The next step is to remove the paper from the back of the image. Get a pan of warm water and place your contact papered image in the water. The image will automatically curl. Do not worry. Once the paper backing starts to get transparent, start rubbing the back of the image. The paper backing will start to flake off. Try to remove as much of the white paper as possible. You won't be able to get all of it off but be careful not to scratch the image that is left behind on the contact paper. I tend to use my thumbs rather than my fingernails to remove the white paper .
Here is the reverse side of the contact paper with most of the paper removed.
You have two options. You can leave the image as is or you can continue to remove the paper backing. Have a piece of cardstock available to place the image on top so you can see how transparent the image becomes. The more white paper that is left behind the less transparent the image will be.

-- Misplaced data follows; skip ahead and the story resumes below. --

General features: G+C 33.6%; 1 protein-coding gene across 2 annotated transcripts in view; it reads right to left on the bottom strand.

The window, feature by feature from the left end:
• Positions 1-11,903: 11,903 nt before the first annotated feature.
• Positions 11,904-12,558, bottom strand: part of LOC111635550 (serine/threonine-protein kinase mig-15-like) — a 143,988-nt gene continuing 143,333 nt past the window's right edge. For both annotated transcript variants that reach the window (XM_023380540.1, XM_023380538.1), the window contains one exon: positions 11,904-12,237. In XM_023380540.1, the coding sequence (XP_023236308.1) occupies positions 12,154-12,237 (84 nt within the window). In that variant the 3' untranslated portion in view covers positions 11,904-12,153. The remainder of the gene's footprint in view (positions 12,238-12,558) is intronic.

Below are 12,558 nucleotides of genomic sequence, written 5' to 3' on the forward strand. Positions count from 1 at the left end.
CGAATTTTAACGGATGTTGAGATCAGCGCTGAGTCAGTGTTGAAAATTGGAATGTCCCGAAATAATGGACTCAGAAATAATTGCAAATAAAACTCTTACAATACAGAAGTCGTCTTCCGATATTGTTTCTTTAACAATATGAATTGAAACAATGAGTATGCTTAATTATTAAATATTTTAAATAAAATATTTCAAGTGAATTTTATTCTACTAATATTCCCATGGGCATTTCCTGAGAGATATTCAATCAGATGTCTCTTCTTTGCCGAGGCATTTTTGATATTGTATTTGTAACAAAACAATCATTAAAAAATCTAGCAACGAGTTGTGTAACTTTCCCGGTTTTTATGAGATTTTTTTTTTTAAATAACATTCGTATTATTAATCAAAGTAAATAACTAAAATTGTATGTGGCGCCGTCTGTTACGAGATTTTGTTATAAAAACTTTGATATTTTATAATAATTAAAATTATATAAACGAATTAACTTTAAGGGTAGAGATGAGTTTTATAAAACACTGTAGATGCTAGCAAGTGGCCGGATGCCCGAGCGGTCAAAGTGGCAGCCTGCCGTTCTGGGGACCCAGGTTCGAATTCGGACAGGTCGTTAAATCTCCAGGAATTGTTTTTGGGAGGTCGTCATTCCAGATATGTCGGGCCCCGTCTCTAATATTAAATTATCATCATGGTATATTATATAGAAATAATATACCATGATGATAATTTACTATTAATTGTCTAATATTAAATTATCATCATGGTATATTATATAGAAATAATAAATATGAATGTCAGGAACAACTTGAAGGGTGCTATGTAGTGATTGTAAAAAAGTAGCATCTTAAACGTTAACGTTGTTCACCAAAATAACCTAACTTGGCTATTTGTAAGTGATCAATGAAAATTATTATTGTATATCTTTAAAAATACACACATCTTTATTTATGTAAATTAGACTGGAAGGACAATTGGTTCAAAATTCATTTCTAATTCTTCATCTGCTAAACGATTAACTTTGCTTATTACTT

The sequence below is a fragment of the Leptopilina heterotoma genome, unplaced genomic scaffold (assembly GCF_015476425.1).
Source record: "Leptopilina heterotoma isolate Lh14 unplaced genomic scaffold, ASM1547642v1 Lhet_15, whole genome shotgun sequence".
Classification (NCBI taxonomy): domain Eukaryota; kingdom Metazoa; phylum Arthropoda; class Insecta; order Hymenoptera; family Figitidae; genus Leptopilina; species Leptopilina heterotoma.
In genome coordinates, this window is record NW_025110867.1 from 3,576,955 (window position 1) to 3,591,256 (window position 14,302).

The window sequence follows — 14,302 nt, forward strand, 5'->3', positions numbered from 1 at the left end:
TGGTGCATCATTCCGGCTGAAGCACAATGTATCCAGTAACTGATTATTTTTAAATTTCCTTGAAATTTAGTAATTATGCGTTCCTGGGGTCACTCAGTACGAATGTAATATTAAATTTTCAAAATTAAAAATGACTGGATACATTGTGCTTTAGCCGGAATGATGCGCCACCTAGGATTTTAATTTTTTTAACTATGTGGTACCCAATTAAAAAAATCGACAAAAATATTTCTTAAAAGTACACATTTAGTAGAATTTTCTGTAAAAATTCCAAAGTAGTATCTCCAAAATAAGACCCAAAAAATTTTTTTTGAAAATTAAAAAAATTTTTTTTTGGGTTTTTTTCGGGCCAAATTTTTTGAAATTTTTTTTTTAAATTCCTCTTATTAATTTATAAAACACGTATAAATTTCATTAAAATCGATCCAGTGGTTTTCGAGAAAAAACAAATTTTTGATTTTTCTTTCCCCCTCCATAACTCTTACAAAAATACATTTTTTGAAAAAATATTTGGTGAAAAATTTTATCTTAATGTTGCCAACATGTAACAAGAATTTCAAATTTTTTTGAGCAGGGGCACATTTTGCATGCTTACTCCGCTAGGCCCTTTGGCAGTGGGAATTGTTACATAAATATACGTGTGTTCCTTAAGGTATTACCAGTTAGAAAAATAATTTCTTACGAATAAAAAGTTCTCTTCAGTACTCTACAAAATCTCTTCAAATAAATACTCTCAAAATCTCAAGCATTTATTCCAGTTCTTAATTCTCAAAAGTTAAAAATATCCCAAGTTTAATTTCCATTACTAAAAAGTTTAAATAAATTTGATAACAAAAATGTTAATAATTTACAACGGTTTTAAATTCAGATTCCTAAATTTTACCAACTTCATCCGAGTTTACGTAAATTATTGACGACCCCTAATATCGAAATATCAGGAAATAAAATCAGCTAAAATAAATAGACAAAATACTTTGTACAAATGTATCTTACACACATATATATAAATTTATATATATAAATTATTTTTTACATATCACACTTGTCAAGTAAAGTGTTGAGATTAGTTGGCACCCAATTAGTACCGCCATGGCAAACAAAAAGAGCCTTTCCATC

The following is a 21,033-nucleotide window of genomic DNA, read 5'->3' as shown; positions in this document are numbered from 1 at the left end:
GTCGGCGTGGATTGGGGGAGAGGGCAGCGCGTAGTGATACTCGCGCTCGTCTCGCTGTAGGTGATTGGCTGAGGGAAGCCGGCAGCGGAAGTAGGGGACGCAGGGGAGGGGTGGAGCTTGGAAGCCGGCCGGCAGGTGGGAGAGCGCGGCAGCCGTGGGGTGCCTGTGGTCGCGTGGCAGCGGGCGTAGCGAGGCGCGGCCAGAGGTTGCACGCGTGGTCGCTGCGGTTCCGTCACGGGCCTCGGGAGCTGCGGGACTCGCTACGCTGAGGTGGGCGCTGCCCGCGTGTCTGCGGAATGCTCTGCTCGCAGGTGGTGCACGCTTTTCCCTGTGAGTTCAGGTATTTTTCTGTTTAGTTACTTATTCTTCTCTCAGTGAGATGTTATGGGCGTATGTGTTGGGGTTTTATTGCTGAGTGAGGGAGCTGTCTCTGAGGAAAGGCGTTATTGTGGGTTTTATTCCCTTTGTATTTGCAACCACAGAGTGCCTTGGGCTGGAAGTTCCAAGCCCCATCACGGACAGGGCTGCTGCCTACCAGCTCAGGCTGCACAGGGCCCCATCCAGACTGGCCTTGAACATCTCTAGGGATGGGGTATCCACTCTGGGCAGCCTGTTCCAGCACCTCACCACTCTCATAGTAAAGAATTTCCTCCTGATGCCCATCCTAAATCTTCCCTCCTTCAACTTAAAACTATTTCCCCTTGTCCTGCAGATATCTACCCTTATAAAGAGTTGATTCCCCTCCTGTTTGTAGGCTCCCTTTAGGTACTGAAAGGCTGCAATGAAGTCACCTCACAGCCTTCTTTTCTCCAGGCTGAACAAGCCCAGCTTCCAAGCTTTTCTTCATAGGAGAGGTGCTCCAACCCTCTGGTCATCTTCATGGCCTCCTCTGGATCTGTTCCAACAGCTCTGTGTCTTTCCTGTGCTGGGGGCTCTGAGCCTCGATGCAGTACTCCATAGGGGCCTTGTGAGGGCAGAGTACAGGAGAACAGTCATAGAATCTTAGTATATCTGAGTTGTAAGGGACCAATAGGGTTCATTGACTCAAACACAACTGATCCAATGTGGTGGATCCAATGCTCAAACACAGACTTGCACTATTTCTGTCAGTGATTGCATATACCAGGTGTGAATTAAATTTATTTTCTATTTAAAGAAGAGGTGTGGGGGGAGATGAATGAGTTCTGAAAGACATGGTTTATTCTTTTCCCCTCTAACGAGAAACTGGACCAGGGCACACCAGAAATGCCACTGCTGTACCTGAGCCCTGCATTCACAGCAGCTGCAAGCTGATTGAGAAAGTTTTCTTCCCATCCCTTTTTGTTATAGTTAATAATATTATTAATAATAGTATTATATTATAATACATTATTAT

Here is the above image on a blue background.

If you want a more distressed look, you can scrape more of the paper off and remove some of the image with your fingernail. You can even distress with sandpaper. Here is the distressed image.

Here is the distressed image on top of the same blue cardstock.

Once you are finished with the contact paper image, mount it on the watercolor background with ModPodge. I use the gloss finish. I wrap the postcard in wax paper and place it under weight.
Finished postcard

Wednesday, April 22, 2009

Getting Creative with Modeling Paste

I am hosting another swap on Swap-bot. This swap is for handmade postcards based on the seasons--in particular, Spring. I had some leftover watercolor backgrounds from a previous swap. One of my swap partners liked Blues and Greens and the other liked jewel tones.